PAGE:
The Apostle Paul, A Witness For The Resurrection Of Jesus -- By: George P. Fisher
BSac 17:67 (July 1860) p. 620
The Apostle Paul, A Witness For The Resurrection Of Jesus
We propose to prove by the testimony of the Apostle Paul — by testimony which all admit to be his — that the apostles who attended Jesus daring his life, bore witness to his resurrection very soon after that event is alleged to have occurred. The resurrection of Christ is the great miracle of Christianity, by which the divine mission of its founder is demonstrated.1 Once establish this fact by irrefragable proof, and the other miracles of scripture are easy of credence; nay, they seem to be demanded. Such a transaction cannot stand by itself. There must go before it supernatural preparations. It is not a stray and solitary boulder cast upon the earth, but the key-stone of a mighty arch. Grant the Saviour’s resurrection, and the Old Testament dispensation, with its series of divine interpositions, can be easily defended. Christianity, as a historical religion, is placed high above the reach of successful assault.
The attacks which have been made upon the genuineness of the books which compose the New Testament canon, have imposed the necessity of a new line of defence. Pantheism leaves no room for a miracle. Under that scheme of philosophy there is no personal Being whose will can interrupt the uniform course of nature; and hence the miracle is utterly precluded. The devotee of pantheism, when he comes on the ground of historical inquiry, is obliged by his creed to deny the supernatural, in the proper sense of that term, wherever it appears; and to find a naturalistic solution of the phenomena on which belief in the supernatural has been founded. Strauss, starting with his Hegelian premises,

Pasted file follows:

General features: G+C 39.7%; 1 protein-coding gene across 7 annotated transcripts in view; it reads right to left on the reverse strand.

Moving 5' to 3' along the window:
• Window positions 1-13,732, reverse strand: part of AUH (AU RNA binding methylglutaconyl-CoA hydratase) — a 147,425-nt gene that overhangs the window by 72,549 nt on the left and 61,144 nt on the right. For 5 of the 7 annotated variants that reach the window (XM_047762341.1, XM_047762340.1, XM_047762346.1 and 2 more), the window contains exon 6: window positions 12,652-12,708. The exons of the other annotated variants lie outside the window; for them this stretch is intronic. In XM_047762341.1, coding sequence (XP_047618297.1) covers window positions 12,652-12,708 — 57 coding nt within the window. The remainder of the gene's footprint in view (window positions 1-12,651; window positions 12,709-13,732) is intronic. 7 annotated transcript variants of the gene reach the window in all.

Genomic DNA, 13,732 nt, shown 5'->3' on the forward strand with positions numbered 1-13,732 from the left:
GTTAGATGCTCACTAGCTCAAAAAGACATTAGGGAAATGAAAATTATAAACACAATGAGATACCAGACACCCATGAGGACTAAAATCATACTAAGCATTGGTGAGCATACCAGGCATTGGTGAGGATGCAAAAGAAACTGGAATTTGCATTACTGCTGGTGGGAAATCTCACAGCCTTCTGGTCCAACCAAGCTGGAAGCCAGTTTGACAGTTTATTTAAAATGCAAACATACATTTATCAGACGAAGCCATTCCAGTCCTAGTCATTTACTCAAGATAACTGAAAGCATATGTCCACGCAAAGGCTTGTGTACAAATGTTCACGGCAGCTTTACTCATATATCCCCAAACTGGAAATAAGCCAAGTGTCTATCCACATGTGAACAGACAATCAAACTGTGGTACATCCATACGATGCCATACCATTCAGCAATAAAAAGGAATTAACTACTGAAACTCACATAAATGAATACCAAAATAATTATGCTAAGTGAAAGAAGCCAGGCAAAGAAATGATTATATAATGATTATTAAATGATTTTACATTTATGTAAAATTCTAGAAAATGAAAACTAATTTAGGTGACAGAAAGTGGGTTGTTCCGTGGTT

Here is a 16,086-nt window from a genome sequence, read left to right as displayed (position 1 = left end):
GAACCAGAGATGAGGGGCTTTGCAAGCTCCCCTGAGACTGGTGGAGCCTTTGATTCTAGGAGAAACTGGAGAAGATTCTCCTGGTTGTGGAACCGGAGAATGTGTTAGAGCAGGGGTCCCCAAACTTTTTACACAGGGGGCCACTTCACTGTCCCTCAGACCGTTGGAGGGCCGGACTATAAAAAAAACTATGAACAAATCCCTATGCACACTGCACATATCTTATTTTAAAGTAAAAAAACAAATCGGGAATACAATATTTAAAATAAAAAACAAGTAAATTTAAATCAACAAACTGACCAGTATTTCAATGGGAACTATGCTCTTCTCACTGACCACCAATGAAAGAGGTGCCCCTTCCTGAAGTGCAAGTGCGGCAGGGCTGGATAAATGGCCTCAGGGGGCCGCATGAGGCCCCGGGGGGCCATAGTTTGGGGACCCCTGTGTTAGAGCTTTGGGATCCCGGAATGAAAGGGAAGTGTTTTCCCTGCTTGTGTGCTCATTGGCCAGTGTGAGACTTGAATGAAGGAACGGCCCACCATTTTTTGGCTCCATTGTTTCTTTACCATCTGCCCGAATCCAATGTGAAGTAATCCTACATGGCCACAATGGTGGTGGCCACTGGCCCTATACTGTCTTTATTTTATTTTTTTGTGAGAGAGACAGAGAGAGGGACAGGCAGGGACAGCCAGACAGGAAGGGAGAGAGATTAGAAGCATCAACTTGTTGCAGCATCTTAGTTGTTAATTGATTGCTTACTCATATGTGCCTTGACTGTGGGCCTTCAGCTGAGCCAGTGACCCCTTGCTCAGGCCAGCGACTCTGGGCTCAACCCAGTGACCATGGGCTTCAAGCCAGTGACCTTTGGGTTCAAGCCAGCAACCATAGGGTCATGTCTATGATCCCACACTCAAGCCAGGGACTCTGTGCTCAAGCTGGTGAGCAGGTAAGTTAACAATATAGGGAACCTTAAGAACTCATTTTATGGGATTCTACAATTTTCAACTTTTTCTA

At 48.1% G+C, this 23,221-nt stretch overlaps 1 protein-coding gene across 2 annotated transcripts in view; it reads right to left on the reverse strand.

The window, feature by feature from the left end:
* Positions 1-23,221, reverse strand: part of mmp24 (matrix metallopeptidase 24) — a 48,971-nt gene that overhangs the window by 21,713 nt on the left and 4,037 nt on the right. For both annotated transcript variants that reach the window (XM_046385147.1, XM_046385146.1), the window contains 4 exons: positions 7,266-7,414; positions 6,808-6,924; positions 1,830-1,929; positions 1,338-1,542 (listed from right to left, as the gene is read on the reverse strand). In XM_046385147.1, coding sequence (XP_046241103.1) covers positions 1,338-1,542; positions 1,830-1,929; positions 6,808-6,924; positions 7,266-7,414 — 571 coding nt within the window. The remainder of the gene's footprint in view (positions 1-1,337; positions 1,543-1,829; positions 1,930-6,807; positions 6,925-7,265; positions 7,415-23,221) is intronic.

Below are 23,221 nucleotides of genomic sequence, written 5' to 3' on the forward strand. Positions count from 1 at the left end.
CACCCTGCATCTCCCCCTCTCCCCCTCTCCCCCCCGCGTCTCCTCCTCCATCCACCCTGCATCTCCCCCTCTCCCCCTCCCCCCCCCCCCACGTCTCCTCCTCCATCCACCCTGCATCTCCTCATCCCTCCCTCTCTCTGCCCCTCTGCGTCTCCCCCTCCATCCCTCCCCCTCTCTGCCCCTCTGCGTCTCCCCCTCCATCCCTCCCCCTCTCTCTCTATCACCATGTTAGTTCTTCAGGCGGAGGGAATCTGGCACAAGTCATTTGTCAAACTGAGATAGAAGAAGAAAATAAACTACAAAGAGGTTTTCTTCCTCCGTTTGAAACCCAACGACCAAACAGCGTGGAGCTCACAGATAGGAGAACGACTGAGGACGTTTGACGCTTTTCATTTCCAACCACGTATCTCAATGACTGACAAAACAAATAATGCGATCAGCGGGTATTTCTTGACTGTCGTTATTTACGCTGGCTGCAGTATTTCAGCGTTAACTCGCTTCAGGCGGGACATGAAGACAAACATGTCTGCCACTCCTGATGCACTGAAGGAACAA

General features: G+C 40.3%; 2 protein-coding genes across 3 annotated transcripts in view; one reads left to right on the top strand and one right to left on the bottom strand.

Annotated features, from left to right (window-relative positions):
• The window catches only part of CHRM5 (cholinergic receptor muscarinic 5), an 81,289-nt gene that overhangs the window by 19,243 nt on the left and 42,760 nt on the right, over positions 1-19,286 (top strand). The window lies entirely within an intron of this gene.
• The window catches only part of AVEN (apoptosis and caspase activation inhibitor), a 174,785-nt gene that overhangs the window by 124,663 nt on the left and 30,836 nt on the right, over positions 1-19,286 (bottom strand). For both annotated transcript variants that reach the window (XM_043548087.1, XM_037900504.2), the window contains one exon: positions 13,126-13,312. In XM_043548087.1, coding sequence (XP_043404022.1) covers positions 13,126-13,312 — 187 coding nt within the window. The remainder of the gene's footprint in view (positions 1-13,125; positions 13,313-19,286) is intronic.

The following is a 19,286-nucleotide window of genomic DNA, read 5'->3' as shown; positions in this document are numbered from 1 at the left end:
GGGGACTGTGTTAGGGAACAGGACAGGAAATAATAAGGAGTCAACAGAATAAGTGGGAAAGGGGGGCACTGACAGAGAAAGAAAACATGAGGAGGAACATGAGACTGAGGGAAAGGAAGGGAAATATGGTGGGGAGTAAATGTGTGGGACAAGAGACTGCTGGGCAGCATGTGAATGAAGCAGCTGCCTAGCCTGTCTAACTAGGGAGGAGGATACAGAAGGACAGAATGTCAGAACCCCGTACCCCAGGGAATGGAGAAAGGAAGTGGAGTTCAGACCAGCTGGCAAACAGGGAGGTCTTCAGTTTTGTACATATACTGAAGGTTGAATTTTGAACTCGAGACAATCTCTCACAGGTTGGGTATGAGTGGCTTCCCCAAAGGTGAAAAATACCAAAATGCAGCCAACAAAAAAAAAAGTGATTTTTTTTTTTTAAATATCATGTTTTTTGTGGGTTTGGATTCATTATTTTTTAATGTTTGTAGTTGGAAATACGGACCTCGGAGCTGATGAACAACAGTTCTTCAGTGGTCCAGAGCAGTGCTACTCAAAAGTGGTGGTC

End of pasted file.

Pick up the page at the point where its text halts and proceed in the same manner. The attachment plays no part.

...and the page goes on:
BSac 17:67 (July 1860) p. 621
endeavored to eliminate the supernatural from the gospel histories, by turning the miracles into myths emanating by degrees from the imagination of the early church, as it brooded over the Master’s life and tragic fate, and unconsciously wove into his career events to correspond with the Old Testament description of the Messiah. Strauss had little to say of the book of Acts, which purports to be the production of a contemporary; and still less of the apostolic epistles. Even on the authorship of the gospels, and of the fourth gospel in particular, he was vacillating. He, therefore, left the greater part of his destructive work to be done by others. A systematic theory concerning the origin of Christianity and the New Testament writings, was imperatively required in order to carry out and support the speculations of Strauss. This has been attempted by the abler and more thoroughly learned men of the Tubingen school, of whom Baur stands at the head. It is no part of our present plan,...
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